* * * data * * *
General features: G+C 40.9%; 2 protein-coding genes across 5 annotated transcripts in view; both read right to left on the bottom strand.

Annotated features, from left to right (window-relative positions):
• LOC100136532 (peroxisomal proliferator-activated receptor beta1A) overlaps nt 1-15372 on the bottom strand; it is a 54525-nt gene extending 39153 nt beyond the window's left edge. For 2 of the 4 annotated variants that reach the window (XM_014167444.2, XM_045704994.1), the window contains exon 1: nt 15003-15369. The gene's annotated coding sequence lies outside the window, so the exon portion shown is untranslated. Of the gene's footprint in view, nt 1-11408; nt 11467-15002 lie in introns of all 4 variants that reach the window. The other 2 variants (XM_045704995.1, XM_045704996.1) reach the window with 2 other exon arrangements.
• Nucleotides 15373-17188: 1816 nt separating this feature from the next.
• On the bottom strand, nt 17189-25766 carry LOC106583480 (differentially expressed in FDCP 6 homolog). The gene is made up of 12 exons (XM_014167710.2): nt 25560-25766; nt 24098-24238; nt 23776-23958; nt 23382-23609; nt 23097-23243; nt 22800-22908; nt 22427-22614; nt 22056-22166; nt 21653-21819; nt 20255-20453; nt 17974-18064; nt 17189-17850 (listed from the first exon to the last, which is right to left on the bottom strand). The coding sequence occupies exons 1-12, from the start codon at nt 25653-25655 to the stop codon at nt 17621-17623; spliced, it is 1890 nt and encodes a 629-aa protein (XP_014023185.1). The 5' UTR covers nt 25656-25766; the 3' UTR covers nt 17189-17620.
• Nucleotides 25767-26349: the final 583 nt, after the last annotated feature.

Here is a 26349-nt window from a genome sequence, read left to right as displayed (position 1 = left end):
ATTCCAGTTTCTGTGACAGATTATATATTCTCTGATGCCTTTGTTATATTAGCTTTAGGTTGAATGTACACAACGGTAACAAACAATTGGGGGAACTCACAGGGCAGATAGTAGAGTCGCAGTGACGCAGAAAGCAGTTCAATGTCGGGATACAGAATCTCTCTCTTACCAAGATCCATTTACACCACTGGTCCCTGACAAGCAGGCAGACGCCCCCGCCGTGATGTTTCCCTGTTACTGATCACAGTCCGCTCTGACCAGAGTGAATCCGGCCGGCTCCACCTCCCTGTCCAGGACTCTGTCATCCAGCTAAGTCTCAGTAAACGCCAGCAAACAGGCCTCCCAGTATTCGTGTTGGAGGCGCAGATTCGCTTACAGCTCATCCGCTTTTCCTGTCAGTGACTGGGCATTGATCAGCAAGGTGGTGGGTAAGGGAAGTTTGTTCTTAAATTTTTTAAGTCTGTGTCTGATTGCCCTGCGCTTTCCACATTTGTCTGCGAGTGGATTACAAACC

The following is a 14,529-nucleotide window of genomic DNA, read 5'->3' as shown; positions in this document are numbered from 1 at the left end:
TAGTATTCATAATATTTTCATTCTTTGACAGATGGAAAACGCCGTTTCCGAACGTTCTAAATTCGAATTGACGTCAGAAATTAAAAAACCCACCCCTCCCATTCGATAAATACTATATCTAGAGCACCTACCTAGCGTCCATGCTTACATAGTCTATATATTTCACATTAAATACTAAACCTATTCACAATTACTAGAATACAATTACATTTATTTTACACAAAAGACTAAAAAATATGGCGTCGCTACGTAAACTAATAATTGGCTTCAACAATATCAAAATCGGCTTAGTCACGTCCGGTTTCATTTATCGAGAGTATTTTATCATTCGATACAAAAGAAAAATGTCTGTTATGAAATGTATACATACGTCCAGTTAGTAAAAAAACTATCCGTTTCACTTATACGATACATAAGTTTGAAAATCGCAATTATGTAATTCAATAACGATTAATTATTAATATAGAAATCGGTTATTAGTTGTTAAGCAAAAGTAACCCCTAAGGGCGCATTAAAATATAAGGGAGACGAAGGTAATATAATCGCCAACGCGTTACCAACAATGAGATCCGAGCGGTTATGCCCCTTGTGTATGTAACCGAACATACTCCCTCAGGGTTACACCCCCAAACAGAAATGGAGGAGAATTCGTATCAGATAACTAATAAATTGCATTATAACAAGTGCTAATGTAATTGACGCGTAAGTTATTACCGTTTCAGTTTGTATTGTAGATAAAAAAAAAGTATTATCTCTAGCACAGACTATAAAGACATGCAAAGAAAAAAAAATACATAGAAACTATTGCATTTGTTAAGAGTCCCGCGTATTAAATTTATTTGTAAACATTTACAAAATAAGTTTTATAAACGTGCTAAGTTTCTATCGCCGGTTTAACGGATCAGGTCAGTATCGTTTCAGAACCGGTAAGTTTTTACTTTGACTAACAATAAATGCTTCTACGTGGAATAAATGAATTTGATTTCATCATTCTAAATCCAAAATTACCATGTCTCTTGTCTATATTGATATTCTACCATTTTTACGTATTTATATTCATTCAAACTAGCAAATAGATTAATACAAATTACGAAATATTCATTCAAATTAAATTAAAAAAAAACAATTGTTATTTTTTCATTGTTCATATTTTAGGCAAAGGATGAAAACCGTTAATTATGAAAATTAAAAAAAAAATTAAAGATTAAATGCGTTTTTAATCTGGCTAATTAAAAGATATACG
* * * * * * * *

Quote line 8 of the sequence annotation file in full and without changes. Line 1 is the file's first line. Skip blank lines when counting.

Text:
ATTCCAGTTTCTGTGACAGATTATATATTCTCTGATGCCTTTGTTATATTAGCTTTAGGTTGAATGTACACAACGGTAACAAACAATTGGGGGAACTCACAGGGCAGATAGTAGAGTCGCAGTGACGCAGAAAGCAGTTCAATGTCGGGATACAGAATCTCTCTCTTACCAAGATCCATTTACACCACTGGTCCCTGACAAGCAGGCAGACGCCCCCGCCGTGATGTTTCCCTGTTACTGATCACAGTCCGCTCTGACCAGAGTGAATCCGGCCGGCTCCACCTCCCTGTCCAGGACTCTGTCATCCAGCTAAGTCTCAGTAAACGCCAGCAAACAGGCCTCCCAGTATTCGTGTTGGAGGCGCAGATTCGCTTACAGCTCATCCGCTTTTCCTGTCAGTGACTGGGCATTGATCAGCAAGGTGGTGGGTAAGGGAAGTTTGTTCTTAAATTTTTTAAGTCTGTGTCTGATTGCCCTGCGCTTTCCACATTTGTCTGCGAGTGGATTACAAACC